How to move to the UK
Fancy moving to England?
First of all, you need to understand exactly where you want to live in England and that while England is in Great Britain the country is actually comprised of several other nations, which includes, Scotland, Wales and N. Ireland which is actually part of the United Kingdom. Ireland is a separate country and has different rules.
Confused? LOL, doesn’t really matter all you need to know is that the UK is Northern Ireland, Scotland, England( it’s many islands and Wales. Great Britain is actually the landmass that includes Scotland, England and Wales.
Currently, with the threat of Brexit, the rules for moving to the U.K remain the same, however, they could change anytime within the next few years as the exit from the E.U takes place. So if you want to move to the UK and be there longer than 90 days there are certain things you need to know.
How to move to the UK
If you are someone whose descendants come from anywhere in the EU or UK (or Ireland) you may be entitled to a European Union Passport by virtue of descent. This means if your parents and in some cases grandparents were born within the EU or the UK you can apply for a passport from that country.
For the most part, living in any of those areas is pretty much the same given the visa you may be applying for. However, each area has different rules and regulations for health care, social services, banking, buying a house, renting and the cost of living.
If you were lucky enough to be born in the U.K, coming “home” will be relatively easy and you won’t need any special visa. I would highly recommend applying for your UK passport from the country where you are currently living before you decide to move to the UK.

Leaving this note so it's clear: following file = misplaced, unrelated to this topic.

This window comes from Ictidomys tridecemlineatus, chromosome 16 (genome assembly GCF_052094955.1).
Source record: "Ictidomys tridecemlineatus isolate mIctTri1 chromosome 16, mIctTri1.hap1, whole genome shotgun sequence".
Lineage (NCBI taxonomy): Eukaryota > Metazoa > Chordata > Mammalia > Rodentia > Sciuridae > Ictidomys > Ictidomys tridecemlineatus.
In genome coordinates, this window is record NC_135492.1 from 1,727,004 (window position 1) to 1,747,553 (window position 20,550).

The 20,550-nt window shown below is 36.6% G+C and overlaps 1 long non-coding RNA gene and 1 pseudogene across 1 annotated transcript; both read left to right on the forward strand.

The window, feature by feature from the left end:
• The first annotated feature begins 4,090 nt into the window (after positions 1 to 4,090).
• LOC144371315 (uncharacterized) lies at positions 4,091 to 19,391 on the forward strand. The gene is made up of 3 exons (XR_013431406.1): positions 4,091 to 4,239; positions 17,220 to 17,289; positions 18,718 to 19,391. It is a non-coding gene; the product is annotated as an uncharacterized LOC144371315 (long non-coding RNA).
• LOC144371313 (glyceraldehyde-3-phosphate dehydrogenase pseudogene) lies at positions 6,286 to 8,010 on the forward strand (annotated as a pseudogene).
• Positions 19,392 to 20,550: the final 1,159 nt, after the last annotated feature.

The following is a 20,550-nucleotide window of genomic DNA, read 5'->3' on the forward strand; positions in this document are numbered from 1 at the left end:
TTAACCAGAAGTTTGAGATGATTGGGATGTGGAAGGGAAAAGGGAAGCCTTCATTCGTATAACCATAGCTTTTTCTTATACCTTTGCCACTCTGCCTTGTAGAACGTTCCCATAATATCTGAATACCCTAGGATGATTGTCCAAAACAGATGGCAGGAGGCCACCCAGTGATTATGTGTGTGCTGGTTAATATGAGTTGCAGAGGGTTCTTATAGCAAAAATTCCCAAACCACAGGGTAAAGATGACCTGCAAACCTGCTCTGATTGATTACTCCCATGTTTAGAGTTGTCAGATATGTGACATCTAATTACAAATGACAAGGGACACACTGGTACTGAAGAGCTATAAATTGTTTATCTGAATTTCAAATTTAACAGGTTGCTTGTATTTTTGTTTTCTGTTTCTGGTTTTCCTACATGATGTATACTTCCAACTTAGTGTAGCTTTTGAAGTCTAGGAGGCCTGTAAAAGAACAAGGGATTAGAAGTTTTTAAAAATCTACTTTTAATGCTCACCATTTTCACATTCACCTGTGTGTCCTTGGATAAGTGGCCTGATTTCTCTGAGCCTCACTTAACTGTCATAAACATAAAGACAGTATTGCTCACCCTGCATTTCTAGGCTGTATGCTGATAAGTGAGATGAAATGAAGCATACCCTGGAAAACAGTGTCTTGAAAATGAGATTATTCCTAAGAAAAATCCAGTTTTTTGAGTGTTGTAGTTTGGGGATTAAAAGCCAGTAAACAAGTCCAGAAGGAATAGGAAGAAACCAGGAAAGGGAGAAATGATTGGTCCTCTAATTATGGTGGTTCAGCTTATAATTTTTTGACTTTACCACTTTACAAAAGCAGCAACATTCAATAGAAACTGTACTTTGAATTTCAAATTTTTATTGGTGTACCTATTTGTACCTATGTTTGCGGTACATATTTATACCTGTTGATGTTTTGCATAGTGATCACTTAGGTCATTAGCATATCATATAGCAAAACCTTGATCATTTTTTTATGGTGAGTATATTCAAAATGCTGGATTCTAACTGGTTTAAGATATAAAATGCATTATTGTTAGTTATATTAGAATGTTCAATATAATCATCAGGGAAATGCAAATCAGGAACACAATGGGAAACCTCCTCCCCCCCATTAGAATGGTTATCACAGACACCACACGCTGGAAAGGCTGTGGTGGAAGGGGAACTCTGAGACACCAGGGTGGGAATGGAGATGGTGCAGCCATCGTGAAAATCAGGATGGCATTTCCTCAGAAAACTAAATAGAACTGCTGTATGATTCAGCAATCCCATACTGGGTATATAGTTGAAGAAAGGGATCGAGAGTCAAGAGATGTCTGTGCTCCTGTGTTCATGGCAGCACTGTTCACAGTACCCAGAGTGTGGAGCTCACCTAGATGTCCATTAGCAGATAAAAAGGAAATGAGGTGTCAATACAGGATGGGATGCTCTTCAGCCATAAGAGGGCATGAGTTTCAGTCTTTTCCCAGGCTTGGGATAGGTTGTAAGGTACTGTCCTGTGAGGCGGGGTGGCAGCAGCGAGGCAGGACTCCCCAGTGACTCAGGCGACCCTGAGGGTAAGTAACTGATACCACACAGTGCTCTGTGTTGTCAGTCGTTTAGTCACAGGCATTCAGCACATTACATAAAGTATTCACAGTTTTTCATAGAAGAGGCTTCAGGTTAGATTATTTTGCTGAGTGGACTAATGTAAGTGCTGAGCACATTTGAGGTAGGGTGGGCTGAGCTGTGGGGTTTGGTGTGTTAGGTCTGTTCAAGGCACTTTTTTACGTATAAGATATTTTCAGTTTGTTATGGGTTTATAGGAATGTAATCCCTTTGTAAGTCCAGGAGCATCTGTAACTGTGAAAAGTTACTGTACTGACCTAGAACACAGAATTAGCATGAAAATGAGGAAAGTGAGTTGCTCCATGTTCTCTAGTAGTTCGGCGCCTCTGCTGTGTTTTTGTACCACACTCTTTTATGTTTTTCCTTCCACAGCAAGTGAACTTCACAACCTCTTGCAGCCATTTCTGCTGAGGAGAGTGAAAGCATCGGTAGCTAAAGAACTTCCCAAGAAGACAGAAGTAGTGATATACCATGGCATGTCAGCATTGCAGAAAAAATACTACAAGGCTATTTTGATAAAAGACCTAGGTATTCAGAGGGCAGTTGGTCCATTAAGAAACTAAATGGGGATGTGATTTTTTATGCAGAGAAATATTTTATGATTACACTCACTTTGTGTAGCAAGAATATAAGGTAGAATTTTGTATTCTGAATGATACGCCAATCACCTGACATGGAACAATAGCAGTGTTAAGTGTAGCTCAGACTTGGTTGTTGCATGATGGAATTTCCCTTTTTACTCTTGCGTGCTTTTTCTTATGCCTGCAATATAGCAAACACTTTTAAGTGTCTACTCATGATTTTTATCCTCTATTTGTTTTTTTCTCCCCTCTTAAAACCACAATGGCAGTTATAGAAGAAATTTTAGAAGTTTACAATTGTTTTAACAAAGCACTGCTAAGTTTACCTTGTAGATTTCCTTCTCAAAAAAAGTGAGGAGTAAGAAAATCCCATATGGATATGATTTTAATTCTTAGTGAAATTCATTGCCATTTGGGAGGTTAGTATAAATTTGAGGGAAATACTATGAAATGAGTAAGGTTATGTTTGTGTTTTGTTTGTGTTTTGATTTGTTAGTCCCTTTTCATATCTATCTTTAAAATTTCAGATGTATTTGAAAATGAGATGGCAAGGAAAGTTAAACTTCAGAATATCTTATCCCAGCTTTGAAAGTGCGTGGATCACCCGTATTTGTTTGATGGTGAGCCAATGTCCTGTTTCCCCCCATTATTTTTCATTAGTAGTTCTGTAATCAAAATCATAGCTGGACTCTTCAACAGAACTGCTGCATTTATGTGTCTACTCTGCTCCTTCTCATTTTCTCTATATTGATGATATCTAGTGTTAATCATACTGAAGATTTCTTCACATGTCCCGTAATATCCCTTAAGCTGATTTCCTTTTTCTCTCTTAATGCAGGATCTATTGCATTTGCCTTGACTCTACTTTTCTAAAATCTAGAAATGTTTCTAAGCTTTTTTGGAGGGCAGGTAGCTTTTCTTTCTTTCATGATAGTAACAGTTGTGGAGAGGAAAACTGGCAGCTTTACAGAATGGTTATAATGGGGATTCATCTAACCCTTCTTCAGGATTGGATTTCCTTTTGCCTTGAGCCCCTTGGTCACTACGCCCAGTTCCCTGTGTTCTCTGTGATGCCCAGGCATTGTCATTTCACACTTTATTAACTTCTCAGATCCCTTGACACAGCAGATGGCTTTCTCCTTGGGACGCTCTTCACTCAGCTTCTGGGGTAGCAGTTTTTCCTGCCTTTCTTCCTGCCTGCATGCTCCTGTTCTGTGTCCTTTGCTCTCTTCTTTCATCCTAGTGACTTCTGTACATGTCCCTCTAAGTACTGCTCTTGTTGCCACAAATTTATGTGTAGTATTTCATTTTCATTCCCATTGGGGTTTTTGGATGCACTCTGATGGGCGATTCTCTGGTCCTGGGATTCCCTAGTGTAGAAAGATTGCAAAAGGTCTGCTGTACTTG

Obviously, it is much cheaper to live in a rural area where the rents and housing prices will be considerably less than in London. If you are a student, you could have your pick of areas to attend University in. But if you are retired, living outside of any city will provide you with many more options at a considerably lower cost of living.
Nevertheless, if you’re not a UK or EU citizen, then make sure you get your visa arranged prior to leaving your home country. A tourist visa does not give you the right to live or work in the UK. While Americans, Canadians, Australians, New Zealanders and nationals from certain other countries can usually enter the UK visa-free as tourists, this does not give you the right to work.
If you’re caught working without the correct visa, you’ll likely be removed from the country and you could be barred from re-entering the UK for up to 10 years. As a citizen of any of these countries, you can stay in the UK for up to 6 months as long as your passport is valid.
The UK is now no longer a European Union member and over the next few months and years, things will change with regard to visas for the EU. It will still maintain the Common Travel Area with the Republic of Ireland, the Channel Islands and the Isle of Man.
British Nationals who are not European Union citizens and citizens of 56 countries and territories are visa-exempt for stays in the UK of up to 6 months (or 3 months if they enter from the Republic of Ireland). These countries include the following and these are non-working stays:
The EU countries are:
Austria, Belgium, Bulgaria, Croatia, Republic of Cyprus, Czech Republic, Denmark, Estonia, Finland, France, Germany, Greece, Hungary, Ireland, Italy, Latvia, Lithuania, Luxembourg, Malta, Netherlands, Poland, Portugal, Romania, Slovakia, Slovenia, Spain, Sweden and the UK.
The European Economic Area
The EEA includes EU countries and also Iceland, Liechtenstein and Norway. It allows them to be part of the EU’s single market.
Switzerland is neither an EU nor EEA member but is part of the single market – this means Swiss nationals have the same rights to live and work in the UK as other EEA nationals.
I’m an American/Canadian/Australian/New Zealand citizen, can I move to the UK?